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Five years ago on this day, I am “trying hard to be yogic but failing.” Low energy. Feeling pathetic.

We started the morning with a round-robin sadhana, and I had no desire to be up there on that platform. I’m a teacher-in-training who’s afraid to teach. I try to be happy for my classmates but instead I envy their ambition and motivation. I am lowwwwww. I didn’t get to impress myself or others. I could have done it if I went up there, but I didn’t go up and I didn’t even try.

Yesterday, Atma talked to us about Swami Kripalu and the deep history of this place.

The session started off kind of weird, with Atma attempting to play the harmonium and chant, except she had trouble both playing and singing. The whole ordeal was very awkward. She then talked about being part of the initial Kripalu ashram, bowing to Swami Kripalu and Amrit Desai, choosing her guru over her mother, and not understanding one-on-one relationships and marriage. However, I did pick up two things: “Community is stronger than willpower” and the fact that we are part of the Kripalu lineage, a deep mystical past (Shiva > Swami Kripalu’s teacher, supposedly a reincarnate of Lord Shiva > Swami Kripalu himself > Amrit Desai > Megha/Rudy > us). Wow! What a cool thought.


Heard at Kripalu:

“She kept telling us to engage our perineum. I had no idea what it was or where to find it. Was it in me heart or somewhere else?!” ~Classmate Y (who’s Irish), on Angela Farmer’s class.

Roger: “Don’t worry, you’re all in the same boat.”

L: “In the same NAVASANA??”

LS (pretending to be impressed): “Oh wow, you speak Sanskrit?!”.


I felt so crappy this morning after that round robin. So full of doubt, so disappointed. I didn’t even rise to the challenge. I went into the morning session pretty bummed out, even when I walked into Shadowbrook and heard Sarah McLachlan’s beautiful rendition of “Rainbow Connection” playing. Dance music, lyrical dance music, graceful lyrical movement. It was so touching, but I wasn’t even there. I felt so low, like I’d been hit with a ton of bricks. I couldn’t even sing the student-teacher chant, and my Oms were pathetic.

But the mood lightened because we all got to put on theatrical skits about our experience here thus far, which were SO NEEDED and SO HILARIOUS. Skits about “roll up your mats, get cushions, put everything away, get everything out, relax, breathe, triangle, eat consciously for 5 minutes.” M and E did a fabulous Rudy and Megha impression, and others did a great job emphasizing the challenges here about relaxing, breathing, releasing, grounding, breakfast, lunch, dinner, bathroom breaks, etc. We all laughed hysterically, and for a Friday it was a very much-needed release. I laughed so hard my cheeks and chest hurt.


The day didn’t get much better, though. Posture clinic in downdog, and I was not there. I kept breaking out into mini tear sessions while learning about downdog. Practicing the dog tilt prep was really hard because my heart was so open and exposed. It actually hurt. It was maddening at what I had been reduced to.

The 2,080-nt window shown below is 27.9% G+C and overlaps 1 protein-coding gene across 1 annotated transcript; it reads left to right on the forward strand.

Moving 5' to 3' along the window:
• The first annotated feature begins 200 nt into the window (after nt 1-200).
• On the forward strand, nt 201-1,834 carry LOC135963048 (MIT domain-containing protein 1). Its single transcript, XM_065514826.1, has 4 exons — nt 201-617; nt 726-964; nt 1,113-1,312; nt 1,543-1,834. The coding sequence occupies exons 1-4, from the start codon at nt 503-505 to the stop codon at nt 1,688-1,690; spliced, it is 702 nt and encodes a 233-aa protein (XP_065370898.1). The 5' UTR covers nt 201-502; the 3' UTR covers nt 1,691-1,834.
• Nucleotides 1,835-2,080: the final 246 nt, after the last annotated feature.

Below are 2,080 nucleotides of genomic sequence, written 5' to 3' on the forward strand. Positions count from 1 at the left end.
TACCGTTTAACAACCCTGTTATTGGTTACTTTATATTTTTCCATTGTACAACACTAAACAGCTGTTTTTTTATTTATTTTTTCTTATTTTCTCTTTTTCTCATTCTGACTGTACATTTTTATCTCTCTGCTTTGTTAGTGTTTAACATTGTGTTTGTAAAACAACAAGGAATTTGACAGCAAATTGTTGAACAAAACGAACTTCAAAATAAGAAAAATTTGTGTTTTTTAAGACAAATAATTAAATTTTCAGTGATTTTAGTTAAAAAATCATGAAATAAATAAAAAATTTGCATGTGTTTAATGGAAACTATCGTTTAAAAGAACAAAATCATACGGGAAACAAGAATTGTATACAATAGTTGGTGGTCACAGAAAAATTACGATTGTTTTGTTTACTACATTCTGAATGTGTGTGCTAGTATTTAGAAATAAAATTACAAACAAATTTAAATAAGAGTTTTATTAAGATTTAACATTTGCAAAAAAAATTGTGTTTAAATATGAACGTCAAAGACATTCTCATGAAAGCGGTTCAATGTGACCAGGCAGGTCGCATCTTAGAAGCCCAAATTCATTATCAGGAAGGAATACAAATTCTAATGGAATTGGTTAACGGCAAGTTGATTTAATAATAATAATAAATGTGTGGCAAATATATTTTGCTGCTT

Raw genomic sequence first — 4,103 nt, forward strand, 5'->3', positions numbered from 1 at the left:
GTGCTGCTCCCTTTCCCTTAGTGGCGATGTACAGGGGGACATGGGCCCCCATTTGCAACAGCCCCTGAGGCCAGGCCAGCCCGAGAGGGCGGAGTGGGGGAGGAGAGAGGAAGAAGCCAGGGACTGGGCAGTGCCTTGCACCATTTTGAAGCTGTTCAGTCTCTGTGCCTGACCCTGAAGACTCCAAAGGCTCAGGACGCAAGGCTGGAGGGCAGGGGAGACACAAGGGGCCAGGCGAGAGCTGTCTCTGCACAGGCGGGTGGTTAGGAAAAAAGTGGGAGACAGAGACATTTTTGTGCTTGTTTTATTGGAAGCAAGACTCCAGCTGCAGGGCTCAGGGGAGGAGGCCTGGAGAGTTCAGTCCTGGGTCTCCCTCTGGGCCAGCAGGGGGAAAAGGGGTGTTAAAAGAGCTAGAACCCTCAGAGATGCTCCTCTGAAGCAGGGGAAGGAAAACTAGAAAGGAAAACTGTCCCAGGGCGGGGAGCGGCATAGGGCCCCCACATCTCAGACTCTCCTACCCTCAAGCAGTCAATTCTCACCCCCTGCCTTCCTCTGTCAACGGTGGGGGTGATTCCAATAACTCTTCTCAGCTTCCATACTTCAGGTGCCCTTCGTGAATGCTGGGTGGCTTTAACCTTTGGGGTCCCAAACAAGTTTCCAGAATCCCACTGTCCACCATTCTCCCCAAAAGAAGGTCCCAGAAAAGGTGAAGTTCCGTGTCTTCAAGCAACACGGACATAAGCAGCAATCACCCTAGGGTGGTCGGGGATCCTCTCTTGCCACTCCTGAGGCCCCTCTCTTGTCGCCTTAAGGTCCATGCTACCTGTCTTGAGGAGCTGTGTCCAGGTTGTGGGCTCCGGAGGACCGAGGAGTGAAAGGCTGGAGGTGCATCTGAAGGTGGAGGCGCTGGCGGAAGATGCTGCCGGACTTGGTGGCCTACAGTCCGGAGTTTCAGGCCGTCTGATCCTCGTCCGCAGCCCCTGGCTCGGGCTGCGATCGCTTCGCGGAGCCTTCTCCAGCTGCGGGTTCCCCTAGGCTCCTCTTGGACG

We ended the posture clinic by an a cappella chanting of So Hum Shivo Hum, which was just so stirring, so soft, but so magnificent. It put me at ease for a few moments.


Cried to Bryan during lunch, then went for a walk outside as it began to snow. It snows all the time here–never enough to stick (not yet), but there’s usually light flakes falling around the clock. Maybe just for 10 minutes, maybe for an hour.


Our afternoon session was another anatomy and physiology class with Peggy, during which we stuck stickers all over our 22 major muscles. D and I were partners and were both ridiculously exhausted and unenthusiastic. Peggy wrapped cold spaghetti noodles in Saran wrap to demonstrate muscles and how they work. The skeleton fell off its stand and collapsed in her arms. We went into savasana as Peggy recited the names of our muscles.


Afternoon sadhana was with Roger, and we worked extensively with the bandhas, especially during kapalabhati and bhastrika pranayama. Wow–what a natural high! I could feel my chest light up with warmth and fire. Slowly, my foul mood began to lift. We did a lot of core work, intense stuff that actually raised my spirits. I did savasana in meditation-mode and felt pretty good afterward.


It’s Friday, so K, D, K, and I ate together, stuffing ourselves and discussing the Real World, wondering if we should extend our stays here to take some time to digest our 4 weeks of learning and have some time to ourselves. We lingered in the dining hall till almost 8, after which I called the Real World–[my yoga teacher from home]–for almost an hour. I did most of the talking, but it felt good to expel some of these Kripalu confusions. But after an hour of talking to the Real World, I emerged from the phonebooth feeling very out of place, like I had left Kripalu for an hour and just returned. It was strange; I felt like I had just returned to my childhood home, kind of awkward but so grateful to be back. I returned to the dorm, where a few of us chatted till 10, discussing Ayurveda, our Kripalu non-epiphanies, and the possibility of getting group yoga teacher tattoos. I went to bed late–11 p.m.!

About the Author

Name: Jennifer

Location: Greater Philadelphia Area

Blog Mission:
SHARE my practice experience in conscious dance and yoga,

EXPAND my network of like-minded individuals,

FULFILL my desire to work with words in a more creative and community-building capacity;

FLOW and GROW with the world around me!



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